“It’s just a phase”. This is commonly said to teenagers as a way to excuse their erratic behaviour, and it is an apt phrase for Wild Pink’s new self-titled album. Perhaps the three members had this quote repeated to them enough times that it became entrenched onto their identities. Wild Pink is comprised of songs that consistently jump from one rhythm to another, like the unsettled angst of a young fledgling. The exploration is similar to what is commonly carried out by prog-rockers, but with the smooth vocals and anthemic chords of a power pop band. Listening to Wild Pink is an opportunity to revisit the unease of an undeveloped teenager, and the anxiety that comes from good feelings frequently ending too soon.
The distorted major chords of the guitar, the delicate murmur of the vocalist, the cymbal crashes of the drummer, and the feedback fadeouts of the songs position this band to fit well within the power pop genre. John Ross often uses an echoed effect on his vocals, creating distance from the listener. When the effect is not in use, it seems he intentionally mumbles his words. In both situations, the lyrics are effectively obscured, making it difficult to understand all of the lines. Mumbling the words and using an effect to create distance makes it seems like Ross is not fully ready to confront the listener with his intimate lyrics – like how a teenager will go to great lengths to avoid discussing deeply personal issues. There are several instances where Ross joins bassist T.C. Brownell and drummer Dan Keegan for pulses of sound that follow on-beat with silence in between. This is most obvious on “Albert Ross”, a song about letting go of a toxic relationship. The finality of these pulses feels dramatic, like the slamming of a door after an argument, making it a fitting musical technique for an album struggling to hold onto something good.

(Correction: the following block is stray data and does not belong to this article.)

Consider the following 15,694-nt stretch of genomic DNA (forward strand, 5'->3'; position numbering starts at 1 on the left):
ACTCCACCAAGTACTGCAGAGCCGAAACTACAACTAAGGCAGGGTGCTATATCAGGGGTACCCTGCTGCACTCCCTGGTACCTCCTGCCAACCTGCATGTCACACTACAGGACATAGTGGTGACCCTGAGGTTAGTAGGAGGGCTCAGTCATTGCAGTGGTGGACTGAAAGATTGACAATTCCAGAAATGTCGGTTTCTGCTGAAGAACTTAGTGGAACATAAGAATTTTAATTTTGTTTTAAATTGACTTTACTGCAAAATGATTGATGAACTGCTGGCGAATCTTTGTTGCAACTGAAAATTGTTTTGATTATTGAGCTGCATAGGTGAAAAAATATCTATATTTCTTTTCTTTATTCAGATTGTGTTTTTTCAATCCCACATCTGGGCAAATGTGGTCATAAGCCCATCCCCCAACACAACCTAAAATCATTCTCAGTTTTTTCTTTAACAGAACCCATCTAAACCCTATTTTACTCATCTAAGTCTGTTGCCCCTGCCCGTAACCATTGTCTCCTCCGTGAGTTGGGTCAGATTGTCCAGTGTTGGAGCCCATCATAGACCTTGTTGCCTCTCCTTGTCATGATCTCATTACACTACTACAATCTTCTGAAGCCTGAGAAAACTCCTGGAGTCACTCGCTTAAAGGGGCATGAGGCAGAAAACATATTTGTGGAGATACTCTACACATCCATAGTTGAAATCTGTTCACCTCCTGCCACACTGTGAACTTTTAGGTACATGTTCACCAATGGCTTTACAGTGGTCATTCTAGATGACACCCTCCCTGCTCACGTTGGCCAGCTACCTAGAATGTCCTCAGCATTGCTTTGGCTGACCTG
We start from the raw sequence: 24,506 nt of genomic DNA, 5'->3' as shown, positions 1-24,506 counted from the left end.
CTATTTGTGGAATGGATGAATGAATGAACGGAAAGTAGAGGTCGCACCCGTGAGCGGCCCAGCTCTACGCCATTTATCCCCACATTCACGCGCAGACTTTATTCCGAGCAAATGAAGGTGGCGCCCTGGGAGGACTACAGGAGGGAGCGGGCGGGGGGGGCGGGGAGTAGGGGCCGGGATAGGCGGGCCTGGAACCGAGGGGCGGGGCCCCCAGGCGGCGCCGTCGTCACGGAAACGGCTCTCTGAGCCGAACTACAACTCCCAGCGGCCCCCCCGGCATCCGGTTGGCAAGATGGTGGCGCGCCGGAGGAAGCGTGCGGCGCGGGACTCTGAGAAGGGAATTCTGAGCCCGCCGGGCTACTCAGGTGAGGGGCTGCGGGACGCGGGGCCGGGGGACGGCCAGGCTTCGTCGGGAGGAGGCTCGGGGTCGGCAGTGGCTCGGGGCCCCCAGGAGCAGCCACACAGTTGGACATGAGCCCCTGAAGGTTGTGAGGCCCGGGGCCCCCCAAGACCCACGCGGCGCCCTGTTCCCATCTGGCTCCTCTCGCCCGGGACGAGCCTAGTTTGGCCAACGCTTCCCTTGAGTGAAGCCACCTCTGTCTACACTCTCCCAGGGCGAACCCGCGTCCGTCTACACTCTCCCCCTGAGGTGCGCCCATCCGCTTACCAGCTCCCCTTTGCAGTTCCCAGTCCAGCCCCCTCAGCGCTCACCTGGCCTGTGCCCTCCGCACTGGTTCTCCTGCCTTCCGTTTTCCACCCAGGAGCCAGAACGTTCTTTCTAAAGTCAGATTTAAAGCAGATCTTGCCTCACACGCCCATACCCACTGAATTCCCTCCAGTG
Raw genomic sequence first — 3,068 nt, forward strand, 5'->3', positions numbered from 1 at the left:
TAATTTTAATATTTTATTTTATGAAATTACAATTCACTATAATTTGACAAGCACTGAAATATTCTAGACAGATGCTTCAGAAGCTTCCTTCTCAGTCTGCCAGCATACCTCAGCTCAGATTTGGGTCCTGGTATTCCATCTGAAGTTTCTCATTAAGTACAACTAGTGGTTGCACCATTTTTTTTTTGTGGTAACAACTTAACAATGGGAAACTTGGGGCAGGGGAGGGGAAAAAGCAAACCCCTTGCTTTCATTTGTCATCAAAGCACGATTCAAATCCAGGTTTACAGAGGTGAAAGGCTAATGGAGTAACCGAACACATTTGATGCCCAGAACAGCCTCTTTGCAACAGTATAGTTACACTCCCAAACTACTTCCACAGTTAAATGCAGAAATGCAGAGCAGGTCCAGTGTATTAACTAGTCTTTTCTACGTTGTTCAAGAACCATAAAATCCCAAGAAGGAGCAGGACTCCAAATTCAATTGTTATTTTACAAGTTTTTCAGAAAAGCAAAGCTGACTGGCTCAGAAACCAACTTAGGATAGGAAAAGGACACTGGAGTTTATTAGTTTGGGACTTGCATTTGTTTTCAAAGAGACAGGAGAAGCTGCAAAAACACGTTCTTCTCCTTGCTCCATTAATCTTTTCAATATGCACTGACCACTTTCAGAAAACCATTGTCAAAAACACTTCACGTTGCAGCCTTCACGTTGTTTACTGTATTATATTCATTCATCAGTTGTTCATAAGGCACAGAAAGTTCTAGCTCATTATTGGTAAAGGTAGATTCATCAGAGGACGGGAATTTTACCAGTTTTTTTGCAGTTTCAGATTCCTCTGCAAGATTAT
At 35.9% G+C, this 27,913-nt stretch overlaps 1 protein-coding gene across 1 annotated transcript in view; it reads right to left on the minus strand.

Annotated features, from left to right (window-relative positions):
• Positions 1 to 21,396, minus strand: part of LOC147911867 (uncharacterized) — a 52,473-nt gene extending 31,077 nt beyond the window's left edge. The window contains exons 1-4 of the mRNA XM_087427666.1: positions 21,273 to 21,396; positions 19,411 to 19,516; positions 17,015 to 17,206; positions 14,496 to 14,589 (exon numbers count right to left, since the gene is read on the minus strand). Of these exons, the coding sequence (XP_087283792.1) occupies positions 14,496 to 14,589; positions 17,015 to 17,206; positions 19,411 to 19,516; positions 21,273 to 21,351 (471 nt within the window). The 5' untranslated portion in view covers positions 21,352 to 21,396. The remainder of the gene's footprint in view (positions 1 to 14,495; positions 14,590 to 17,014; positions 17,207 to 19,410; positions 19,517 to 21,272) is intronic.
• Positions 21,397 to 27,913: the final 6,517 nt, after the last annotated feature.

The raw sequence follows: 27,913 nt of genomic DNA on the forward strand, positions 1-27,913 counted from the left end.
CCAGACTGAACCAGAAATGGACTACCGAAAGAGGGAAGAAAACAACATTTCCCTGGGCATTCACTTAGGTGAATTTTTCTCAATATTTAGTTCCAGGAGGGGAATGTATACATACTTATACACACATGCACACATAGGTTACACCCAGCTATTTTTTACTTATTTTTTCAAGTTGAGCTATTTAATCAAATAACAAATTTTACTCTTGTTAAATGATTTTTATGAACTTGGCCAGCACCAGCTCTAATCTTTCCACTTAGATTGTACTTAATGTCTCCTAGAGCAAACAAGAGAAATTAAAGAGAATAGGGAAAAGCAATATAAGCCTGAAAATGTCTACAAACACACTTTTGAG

However, like every musical phrase on this album, the pulsing moments don’t last for very long. For almost every song, the three members abruptly alternate between slow ballads to driving upbeat anthems to staccato interludes, usually ending with twenty seconds of a feedback fadeout. Many people would be quick to pass this off as negligence to fully develop the phrase, however, I would argue that it stirs up an unease that works well with the overall angst of the album. The moments of stability can be soothing like Fleet Foxes or anthemic like The Hotelier. It feels like they end too soon because the moments feel good. This is a typical characteristic of teenagerhood: elated highs are met suddenly with distraught lows, and the frequently of these ruptures brings an anxiety that comes from the anticipation of another burnout.
Creating this unsettled feeling does not make Wild Pink a particularly enjoyable listen. However, it’s worthwhile to take a break from the sugarcoated background music that’s blasted through our airwaves, and to instead spend time with something more honest. Wild Pink should be commended for their bravery to produce something that is not easy to digest.
SPILL ALBUM REVIEW: WILD PINK – WILD PINK
Josie Northern Harrison